AND… WE CAN LEGITIMATELY REFER TO OURSELVES AS ‘WE’!

As in, ‘We create high quality interactive stories for young readers.’ This will always sound more impressive and permanent than ‘I’, even if it is just the two of us!

Finally, if you don’t feel it strictly necessary to find a creative collaborator of your own, you can always do what good fiction writers do well: imagine one up.

…imagine that instead of a little kid, there’s a long-necked, good-natured Dr. Seuss character down [in the depths of your mind], grim with concentration and at the same time playing. He cranes his head toward the sound of the characters talking, but not like a court reporter, more like somebody sitting alone at an adjacent table, trying not to pry but wanting to take it all in. You may want to come up with an image or a metaphor for this other part of you that is separate from your rational conscious mind, this other person with whom you can collaborate. This may help you feel less alone.

* from Bird By Bird: Some instructions on writing and life by Annie Lamott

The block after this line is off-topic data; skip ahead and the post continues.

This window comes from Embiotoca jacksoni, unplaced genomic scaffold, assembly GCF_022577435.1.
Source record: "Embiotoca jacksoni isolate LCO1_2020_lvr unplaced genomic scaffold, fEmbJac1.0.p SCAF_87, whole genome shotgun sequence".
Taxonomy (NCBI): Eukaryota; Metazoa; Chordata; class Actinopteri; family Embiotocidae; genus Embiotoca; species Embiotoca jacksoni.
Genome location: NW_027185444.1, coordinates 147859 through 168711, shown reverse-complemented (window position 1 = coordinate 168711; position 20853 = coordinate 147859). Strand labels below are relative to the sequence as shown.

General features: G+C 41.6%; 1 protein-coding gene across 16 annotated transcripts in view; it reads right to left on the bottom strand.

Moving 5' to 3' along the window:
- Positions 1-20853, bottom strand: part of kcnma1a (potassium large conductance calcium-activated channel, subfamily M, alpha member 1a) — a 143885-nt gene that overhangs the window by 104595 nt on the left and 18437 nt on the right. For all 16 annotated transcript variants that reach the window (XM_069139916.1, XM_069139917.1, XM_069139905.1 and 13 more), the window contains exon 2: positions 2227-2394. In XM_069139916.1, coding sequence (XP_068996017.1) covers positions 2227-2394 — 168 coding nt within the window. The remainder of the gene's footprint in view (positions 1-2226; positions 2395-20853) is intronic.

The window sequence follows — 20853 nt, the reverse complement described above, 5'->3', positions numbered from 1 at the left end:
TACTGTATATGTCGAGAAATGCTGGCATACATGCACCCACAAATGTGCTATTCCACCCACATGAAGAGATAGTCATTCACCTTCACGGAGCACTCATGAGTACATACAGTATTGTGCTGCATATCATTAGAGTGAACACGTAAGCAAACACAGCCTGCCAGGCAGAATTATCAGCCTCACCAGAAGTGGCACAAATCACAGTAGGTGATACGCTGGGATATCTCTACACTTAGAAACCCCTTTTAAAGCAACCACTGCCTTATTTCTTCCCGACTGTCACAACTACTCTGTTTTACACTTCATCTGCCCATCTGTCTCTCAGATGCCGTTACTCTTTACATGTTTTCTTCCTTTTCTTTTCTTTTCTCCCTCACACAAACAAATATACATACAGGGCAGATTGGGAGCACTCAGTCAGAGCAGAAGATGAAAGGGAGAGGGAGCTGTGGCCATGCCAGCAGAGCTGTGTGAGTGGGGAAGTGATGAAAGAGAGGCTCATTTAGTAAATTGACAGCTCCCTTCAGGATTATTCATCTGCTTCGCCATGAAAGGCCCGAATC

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If you would like to follow our progress, we’d appreciate a ‘like’ at Slap Happy Larry on Facebook.

If you own an Apple device (iPad/iPhone/iPod Touch) and would like to see for yourself how our app turned out, you can download The Artifacts from the iTunes Store.

If you have specific questions about the technical and logistical side of publishing your picturebook as an app, feel free to contact Lynley or Dan at  admin@slaphappylarry.com.

2011 in review

Posted: January 2, 2012 in News

The WordPress.com stats helper monkeys prepared a 2011 annual report for this blog.

Here’s an excerpt:

A San Francisco cable car holds 60 people. This blog was viewed about 3,500 times in 2011. If it were a cable car, it would take about 58 trips to carry that many people.

Click here to see the complete report.

Never Too Late

Posted: January 1, 2012 in News

A longish short story I wrote a few years ago, after we started dancing, has finished the month at number 2 in the You Write On charts. It now gets ‘Best Seller’ status and is removed to the permanent Best Seller chart to allow new stories through. You can read it here.

I’m much happier with this story now. When I first put it up for peer review in 2008 it didn’t even break into the top twenty. It has been through many edits and rewrites and is obviously much improved, so thanks to everyone who picked holes or made suggestions.

Cheers and a very happy New Year to all!